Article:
Researchers Working On Possible HPV Vaccine
Posted August 9, 2002
RALEIGH, N.C. — Cervical cancer is one of the deadliest cancers in women. It is often caused by an infection that many women and men already have, but there is a new vaccine that could save lives.
Health experts said most women do not worry about the human papilloma virus (HPV).
"If you have sex even once, you're at a 50 percent risk or much higher," registered nurse Mitzi Willis said.
Experts estimate about 50 to 70 percent of women are infected with HPV. Only a small amount though go on to develop cancer. In those cases, the virus invades cells inside the cervix and modifies normal DNA. Over time, it develops into cancer. It can lie dormant for years then show up as an abnormal PAP test.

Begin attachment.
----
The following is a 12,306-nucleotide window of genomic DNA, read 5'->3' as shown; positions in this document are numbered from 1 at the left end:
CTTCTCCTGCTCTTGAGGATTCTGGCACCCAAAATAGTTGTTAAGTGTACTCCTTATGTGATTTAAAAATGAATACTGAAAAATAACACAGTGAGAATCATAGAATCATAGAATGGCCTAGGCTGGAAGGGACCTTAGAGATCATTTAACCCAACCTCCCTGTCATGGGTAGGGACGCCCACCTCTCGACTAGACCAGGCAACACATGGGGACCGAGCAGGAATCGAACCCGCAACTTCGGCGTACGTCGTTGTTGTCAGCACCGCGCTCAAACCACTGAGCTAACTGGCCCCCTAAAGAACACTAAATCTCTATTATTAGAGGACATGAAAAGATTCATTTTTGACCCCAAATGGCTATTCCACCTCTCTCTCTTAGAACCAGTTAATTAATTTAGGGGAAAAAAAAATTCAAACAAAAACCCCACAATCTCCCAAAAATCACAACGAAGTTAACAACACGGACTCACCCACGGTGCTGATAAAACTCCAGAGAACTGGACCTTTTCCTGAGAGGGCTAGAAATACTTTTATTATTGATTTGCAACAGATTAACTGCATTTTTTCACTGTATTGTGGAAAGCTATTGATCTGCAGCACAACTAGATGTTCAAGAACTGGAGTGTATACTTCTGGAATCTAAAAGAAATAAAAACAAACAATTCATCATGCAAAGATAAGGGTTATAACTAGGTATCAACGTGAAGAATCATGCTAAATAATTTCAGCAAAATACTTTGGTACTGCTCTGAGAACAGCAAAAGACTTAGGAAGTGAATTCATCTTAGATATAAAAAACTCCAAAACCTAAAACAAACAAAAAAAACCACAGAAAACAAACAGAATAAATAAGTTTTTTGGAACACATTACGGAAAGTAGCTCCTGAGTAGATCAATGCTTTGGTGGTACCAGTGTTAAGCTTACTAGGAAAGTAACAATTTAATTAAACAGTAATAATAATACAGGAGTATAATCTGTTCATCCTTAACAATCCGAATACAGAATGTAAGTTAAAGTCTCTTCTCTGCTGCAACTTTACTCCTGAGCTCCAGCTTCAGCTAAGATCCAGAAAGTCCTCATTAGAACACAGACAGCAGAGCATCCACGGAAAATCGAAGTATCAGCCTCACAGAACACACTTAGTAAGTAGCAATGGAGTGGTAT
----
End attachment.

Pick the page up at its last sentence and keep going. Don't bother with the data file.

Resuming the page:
"We know that it can be present and undetectable for years and years," researcher Dr. William Nebel said.
Nebel and researchers at the Clinical Research Foundation are testing what could be the first HPV vaccine. Given in three injections, it appears to prevent infection. Right now, it is being tested across the state in healthy, young women.
Early studies are promising, but officials said it will be several years before they know if it works.
"The average time from an idea like this vaccine until it's on the market approved by the FDA is 13 years, so we're well on our way with this," Nebel said.
If approved, the vaccine would be used in women who do not have HPV infection. It would not help those who are already infected. For more information on this study, you can call